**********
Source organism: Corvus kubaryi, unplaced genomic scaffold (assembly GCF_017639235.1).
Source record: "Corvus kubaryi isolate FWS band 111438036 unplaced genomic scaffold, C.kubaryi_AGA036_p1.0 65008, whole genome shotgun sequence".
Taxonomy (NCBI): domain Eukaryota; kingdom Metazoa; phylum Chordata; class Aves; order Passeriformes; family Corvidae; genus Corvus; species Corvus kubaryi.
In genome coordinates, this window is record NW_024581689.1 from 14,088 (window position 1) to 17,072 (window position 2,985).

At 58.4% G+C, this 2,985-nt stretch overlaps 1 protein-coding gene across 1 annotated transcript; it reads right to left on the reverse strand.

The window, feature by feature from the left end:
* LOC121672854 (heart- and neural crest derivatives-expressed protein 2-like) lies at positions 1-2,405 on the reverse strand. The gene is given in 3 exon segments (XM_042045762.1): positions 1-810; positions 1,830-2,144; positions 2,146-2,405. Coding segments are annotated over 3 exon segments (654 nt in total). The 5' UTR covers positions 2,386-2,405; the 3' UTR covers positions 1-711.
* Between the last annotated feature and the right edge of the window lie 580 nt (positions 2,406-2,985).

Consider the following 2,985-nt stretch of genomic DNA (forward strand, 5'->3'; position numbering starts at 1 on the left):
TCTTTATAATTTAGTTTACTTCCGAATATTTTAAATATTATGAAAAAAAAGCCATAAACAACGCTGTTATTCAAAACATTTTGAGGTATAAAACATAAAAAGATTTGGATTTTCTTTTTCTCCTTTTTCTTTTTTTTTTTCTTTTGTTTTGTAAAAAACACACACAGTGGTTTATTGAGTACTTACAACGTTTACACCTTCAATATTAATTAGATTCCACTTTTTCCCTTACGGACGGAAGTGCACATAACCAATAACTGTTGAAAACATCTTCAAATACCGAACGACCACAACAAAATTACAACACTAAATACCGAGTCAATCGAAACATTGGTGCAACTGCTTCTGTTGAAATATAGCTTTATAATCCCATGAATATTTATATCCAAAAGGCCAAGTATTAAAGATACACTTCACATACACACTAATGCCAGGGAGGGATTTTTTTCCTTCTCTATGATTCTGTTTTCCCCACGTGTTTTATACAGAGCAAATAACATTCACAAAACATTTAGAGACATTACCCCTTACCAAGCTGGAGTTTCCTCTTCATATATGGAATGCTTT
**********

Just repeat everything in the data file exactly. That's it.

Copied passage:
Source organism: Corvus kubaryi, unplaced genomic scaffold (assembly GCF_017639235.1).
Source record: "Corvus kubaryi isolate FWS band 111438036 unplaced genomic scaffold, C.kubaryi_AGA036_p1.0 65008, whole genome shotgun sequence".
Taxonomy (NCBI): domain Eukaryota; kingdom Metazoa; phylum Chordata; class Aves; order Passeriformes; family Corvidae; genus Corvus; species Corvus kubaryi.
In genome coordinates, this window is record NW_024581689.1 from 14,088 (window position 1) to 17,072 (window position 2,985).

At 58.4% G+C, this 2,985-nt stretch overlaps 1 protein-coding gene across 1 annotated transcript; it reads right to left on the reverse strand.

The window, feature by feature from the left end:
* LOC121672854 (heart- and neural crest derivatives-expressed protein 2-like) lies at positions 1-2,405 on the reverse strand. The gene is given in 3 exon segments (XM_042045762.1): positions 1-810; positions 1,830-2,144; positions 2,146-2,405. Coding segments are annotated over 3 exon segments (654 nt in total). The 5' UTR covers positions 2,386-2,405; the 3' UTR covers positions 1-711.
* Between the last annotated feature and the right edge of the window lie 580 nt (positions 2,406-2,985).

Consider the following 2,985-nt stretch of genomic DNA (forward strand, 5'->3'; position numbering starts at 1 on the left):
TCTTTATAATTTAGTTTACTTCCGAATATTTTAAATATTATGAAAAAAAAGCCATAAACAACGCTGTTATTCAAAACATTTTGAGGTATAAAACATAAAAAGATTTGGATTTTCTTTTTCTCCTTTTTCTTTTTTTTTTTCTTTTGTTTTGTAAAAAACACACACAGTGGTTTATTGAGTACTTACAACGTTTACACCTTCAATATTAATTAGATTCCACTTTTTCCCTTACGGACGGAAGTGCACATAACCAATAACTGTTGAAAACATCTTCAAATACCGAACGACCACAACAAAATTACAACACTAAATACCGAGTCAATCGAAACATTGGTGCAACTGCTTCTGTTGAAATATAGCTTTATAATCCCATGAATATTTATATCCAAAAGGCCAAGTATTAAAGATACACTTCACATACACACTAATGCCAGGGAGGGATTTTTTTCCTTCTCTATGATTCTGTTTTCCCCACGTGTTTTATACAGAGCAAATAACATTCACAAAACATTTAGAGACATTACCCCTTACCAAGCTGGAGTTTCCTCTTCATATATGGAATGCTTT